Former Marks & Spencer finance chief Ian Dyson is to join online fashion retailer As Seen On Screen (Asos) as a non-executive director in October.
The fast-growing firm, which recently unveiled a 45 per cent surge in quarterly sales, said Dyson – who is also a non-executive at Betfair and Punch Taverns – would also serve as its senior independent director.
Dyson spent five years at M&S and had been tipped to take over the top job from former boss Sir Stuart Rose, but lost out to current chief Marc Bolland.
He left the high street stalwart in 2010 to become the chief executive of Punch Taverns and went on to run its Spirit managed pubs division following a demerger in 2011, before stepping down at the end of that year, although he retained a non-executive role at Punch.
Brian McBride, the Scots-born chairman of Asos, said: “Ian has a wealth of experience of being at the forefront of large UK-listed consumer-led businesses and has strong understanding of both the retail industry and of technology.
“He brings a new perspective to an already experienced non-executive team.”
Dyson’s appointment comes less than a month after another M&S veteran, Kate Bostock, abruptly quit the website.
Bostock, described as one of the most influential women in British fashion, spent eight years at M&S and admitted that Asos was “not the right place” for her.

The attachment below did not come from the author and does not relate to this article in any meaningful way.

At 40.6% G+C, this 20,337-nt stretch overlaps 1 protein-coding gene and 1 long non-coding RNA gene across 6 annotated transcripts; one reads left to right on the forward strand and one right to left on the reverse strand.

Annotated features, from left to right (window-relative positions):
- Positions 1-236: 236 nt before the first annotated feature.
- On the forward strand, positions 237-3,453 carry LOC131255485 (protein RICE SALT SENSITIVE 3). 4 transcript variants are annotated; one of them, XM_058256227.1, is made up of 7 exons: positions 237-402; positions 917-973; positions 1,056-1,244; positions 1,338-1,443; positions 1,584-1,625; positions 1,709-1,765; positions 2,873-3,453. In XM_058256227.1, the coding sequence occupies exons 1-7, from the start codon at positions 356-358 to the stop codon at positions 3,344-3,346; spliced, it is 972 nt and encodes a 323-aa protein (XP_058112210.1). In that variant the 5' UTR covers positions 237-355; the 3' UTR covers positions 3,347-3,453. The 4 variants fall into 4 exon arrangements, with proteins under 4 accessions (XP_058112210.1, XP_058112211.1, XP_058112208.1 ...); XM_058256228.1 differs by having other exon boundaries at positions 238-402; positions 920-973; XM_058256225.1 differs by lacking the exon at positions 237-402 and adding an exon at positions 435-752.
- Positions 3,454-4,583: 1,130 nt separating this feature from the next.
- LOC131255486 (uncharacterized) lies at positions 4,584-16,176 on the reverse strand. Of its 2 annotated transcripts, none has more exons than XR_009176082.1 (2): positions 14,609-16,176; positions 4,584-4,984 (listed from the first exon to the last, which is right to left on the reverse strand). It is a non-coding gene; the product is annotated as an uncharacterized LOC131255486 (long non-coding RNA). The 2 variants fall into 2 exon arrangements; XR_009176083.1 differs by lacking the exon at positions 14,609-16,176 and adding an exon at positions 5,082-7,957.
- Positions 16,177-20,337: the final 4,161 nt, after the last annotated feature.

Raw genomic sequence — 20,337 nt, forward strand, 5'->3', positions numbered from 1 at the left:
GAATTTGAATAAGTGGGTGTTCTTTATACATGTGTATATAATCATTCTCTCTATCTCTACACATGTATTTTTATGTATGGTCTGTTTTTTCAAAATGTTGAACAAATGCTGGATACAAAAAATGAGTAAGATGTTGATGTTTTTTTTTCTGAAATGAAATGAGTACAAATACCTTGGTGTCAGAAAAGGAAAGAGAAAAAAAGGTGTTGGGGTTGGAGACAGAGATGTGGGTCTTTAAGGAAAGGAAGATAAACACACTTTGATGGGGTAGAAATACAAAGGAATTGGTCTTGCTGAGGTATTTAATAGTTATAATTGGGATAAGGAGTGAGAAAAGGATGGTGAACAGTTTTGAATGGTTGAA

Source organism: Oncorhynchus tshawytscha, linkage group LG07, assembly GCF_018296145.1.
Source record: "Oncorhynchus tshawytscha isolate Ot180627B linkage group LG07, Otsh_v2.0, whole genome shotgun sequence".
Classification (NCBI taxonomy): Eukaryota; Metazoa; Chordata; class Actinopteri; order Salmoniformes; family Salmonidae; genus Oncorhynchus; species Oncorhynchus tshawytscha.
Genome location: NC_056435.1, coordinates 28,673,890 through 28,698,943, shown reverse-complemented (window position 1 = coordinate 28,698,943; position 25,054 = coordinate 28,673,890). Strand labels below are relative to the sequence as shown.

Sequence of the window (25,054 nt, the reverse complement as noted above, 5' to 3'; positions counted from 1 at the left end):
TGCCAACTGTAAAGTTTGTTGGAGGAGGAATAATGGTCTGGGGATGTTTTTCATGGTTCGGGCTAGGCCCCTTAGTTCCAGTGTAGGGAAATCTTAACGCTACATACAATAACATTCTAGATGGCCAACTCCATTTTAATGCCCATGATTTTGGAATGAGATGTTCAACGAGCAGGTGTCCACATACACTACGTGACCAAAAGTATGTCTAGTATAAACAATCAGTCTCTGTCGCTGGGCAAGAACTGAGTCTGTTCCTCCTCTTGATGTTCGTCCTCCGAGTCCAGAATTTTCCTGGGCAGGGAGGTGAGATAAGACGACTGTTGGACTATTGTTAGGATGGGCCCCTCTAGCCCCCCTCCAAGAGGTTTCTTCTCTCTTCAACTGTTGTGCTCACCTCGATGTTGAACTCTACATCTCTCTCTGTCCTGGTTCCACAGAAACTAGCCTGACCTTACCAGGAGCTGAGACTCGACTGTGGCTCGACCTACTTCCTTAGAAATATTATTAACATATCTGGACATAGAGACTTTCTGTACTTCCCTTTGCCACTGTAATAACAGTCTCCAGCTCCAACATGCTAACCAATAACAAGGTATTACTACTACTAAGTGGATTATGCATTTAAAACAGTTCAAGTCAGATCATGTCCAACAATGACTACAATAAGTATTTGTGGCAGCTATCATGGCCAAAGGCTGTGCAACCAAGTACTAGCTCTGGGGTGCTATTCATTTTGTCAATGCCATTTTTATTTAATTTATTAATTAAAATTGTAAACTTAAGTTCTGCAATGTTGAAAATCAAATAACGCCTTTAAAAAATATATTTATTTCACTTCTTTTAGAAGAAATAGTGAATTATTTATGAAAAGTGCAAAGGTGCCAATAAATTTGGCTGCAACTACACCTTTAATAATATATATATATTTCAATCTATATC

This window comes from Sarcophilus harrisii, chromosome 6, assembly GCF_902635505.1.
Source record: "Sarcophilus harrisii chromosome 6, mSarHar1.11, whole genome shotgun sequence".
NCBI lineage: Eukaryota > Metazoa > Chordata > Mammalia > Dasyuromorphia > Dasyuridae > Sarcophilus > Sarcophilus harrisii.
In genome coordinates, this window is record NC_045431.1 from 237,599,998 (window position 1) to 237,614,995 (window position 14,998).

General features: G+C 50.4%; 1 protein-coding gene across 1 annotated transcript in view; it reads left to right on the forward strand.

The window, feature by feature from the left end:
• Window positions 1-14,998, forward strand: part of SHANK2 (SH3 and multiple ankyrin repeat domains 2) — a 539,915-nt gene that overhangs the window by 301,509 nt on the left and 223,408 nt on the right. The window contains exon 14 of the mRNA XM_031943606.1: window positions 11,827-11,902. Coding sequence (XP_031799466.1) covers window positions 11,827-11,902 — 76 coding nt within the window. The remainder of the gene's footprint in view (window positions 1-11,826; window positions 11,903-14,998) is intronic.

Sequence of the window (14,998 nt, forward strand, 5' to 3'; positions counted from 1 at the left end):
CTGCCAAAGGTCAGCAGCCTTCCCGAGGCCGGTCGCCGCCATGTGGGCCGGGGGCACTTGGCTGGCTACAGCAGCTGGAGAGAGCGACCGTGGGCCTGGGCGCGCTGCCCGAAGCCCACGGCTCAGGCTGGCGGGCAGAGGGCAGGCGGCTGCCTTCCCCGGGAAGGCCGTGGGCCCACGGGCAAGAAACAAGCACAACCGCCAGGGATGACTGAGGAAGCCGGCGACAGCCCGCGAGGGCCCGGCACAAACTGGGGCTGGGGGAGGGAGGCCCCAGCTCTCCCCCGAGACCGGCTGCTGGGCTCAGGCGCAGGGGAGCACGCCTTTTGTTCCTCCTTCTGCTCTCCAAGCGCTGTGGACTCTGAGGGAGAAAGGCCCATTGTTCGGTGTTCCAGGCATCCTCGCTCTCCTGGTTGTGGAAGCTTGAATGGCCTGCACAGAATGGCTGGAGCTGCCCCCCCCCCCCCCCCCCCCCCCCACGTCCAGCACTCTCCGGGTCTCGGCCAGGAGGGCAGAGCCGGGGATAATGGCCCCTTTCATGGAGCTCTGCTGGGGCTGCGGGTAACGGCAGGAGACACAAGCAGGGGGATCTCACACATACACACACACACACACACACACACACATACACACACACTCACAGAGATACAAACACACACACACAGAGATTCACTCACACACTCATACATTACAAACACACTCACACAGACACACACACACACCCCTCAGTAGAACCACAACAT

Asos is targeting sales of £1 billion by 2015 and focuses on young shoppers aiming to emulate the designer looks of celebrities such as Cara Delevingne and Nicole Scherzinger.
M&S yesterday announced plans to close four unprofitable stores in Ireland, with the loss of 180 jobs, but insisted it was committed to the country, where it has been trading for 35 years.
Jonathan Glenister, head of M&S Ireland, said a flagship store is planned for Limerick in 2016, creating 250 jobs.
He added: “Despite taking this difficult business decision, we are very proud of our Irish business and will continue to invest in it for the future.”
However, the firm is also closing a warehouse operation in Northern Ireland, putting about 200 roles at risk.